Whilst eager to incorporate fashionable tastes such as William Morris wallpaper and Minton tiles in the decoration of their home, the Sambournes also enjoyed adding personal touches through their careful choice of stained-glass windows and panels, frequently reflecting the family heritage with their intertwined initials.
Linley largely led this fascination for interior design and would introduce new pieces in line with his evolving aesthetic vision with wallpaper, paintings, ceramics and furniture. The characteristic shades of green, gold and burgundy that represent House Beautiful can be seen in Sambourne House today and create a warm, enveloping atmosphere that is offset by blue-and-white china, Japanese ceramics and Oriental objects.
Such was the obsession to deck the home in appropriate household objects and ornamentation that in the space of two years, there were already fifty vases and some seventy chairs, ready to receive guests. Paintings were hung from every wall, along with countless illustrations and photographs, many of which were from Linley’s own work as cartoonist and illustrator.
It should be said that Linley and Marion were very much Victorian maximalists in their own right – no wall, floor, ceiling was left unadorned – although to describe it as cluttered would be unfair.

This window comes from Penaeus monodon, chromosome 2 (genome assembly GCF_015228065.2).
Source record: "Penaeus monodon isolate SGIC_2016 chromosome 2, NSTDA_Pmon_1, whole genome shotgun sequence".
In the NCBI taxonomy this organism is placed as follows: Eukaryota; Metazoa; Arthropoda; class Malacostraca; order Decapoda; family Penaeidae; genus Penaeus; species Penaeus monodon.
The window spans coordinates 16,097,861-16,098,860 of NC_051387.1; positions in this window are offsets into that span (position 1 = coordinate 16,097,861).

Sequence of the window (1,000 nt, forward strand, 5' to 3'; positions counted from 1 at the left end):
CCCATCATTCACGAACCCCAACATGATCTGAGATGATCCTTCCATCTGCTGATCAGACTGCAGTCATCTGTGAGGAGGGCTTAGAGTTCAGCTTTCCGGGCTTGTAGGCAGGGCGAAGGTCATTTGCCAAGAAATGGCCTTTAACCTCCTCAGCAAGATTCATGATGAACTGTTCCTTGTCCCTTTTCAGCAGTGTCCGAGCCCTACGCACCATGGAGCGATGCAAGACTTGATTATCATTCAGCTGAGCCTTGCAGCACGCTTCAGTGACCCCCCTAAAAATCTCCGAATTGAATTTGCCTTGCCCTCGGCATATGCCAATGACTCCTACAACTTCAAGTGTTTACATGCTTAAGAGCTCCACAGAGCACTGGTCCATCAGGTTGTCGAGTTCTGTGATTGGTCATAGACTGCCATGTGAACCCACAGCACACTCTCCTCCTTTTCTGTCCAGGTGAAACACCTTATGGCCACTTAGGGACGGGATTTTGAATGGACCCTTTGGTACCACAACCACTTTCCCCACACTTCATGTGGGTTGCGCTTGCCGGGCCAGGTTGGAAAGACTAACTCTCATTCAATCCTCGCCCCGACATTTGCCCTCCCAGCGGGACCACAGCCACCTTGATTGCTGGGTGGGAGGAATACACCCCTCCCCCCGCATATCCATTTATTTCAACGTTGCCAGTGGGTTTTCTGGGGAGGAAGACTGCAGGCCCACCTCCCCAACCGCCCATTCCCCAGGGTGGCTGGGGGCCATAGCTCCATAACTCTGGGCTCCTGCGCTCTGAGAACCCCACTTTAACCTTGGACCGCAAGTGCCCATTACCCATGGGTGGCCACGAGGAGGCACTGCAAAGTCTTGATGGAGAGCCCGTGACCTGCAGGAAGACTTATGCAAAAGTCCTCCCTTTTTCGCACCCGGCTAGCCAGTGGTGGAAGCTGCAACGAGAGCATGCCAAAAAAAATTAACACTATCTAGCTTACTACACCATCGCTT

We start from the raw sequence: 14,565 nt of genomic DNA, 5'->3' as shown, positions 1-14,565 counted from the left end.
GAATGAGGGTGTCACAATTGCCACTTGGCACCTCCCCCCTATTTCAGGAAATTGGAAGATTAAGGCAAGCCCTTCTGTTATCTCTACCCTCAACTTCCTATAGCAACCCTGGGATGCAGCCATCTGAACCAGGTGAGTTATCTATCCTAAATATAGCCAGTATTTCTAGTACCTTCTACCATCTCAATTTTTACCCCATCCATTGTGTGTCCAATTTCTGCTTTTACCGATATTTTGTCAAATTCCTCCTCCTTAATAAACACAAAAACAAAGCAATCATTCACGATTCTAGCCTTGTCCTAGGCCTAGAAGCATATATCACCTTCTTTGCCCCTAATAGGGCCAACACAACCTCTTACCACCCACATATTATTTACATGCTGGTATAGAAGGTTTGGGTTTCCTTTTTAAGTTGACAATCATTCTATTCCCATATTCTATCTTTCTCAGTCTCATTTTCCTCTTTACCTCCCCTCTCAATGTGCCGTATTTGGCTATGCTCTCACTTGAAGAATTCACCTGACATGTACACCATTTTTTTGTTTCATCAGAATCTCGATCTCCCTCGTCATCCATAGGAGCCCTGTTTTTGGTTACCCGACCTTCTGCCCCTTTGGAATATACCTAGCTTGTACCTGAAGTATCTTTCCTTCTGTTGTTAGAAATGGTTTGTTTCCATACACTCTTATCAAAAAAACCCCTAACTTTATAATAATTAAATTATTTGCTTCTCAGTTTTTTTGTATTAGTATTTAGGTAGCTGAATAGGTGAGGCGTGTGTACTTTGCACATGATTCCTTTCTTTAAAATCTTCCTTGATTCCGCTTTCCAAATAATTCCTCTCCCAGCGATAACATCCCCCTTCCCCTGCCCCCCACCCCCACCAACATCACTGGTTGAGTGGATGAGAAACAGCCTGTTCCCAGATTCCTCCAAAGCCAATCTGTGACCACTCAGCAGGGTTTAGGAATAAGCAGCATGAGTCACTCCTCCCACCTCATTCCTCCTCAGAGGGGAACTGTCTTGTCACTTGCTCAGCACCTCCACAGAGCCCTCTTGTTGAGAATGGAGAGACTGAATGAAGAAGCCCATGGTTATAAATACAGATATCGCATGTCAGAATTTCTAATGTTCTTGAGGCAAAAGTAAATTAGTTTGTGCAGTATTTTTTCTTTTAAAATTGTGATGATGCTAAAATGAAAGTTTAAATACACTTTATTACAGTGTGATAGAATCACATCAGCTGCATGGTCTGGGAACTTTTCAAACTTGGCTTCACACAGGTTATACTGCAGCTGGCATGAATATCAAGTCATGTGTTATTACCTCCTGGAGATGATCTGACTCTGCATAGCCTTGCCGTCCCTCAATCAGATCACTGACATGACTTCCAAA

However, as much as I love a feast for the eye, the final effect here was not what I expected; I did not feel that flight of imagination whereby you wish you could just spend one day living in this space, drawn into its mesmerizing past, as I certainly did when I visited Dennis Severs’ House.
I am not quite sure why that was, but it was certainly not due to a failing on the part of the house experience itself and I would hate to discourage any visitors…
From my visit, I did retain a certain admiration for Linley Sambourne and his devotion to family, professional obligations and the house itself, of course. Working from home to tight deadlines set by the weekly Punch publications, Linley adapted the living space accordingly, since he did not benefit from a purpose-built studio as his contemporary artist acquaintances did.
As you wander around Sambourne House today, it is difficult to imagine how Linley actually managed to work, even if art equipment such as easels are on display. The drawing room, set across the whole first floor, include his work surfaces and a camera, and demonstrate how his work was carried out in the heart of family life before later occupying a former nursery on the top floor.
Given the intricate nature of his drawings and the extremely short delays (two days!) in which to accomplish these, you cannot help but wonder how he remained focused and how he was able to perform from a purely practical point of view. Part solution to this pressure, and one which involved family, friends and household servants, was the use of staged photographs which would form the basis of his sketching process following the purchase of a camera in 1883.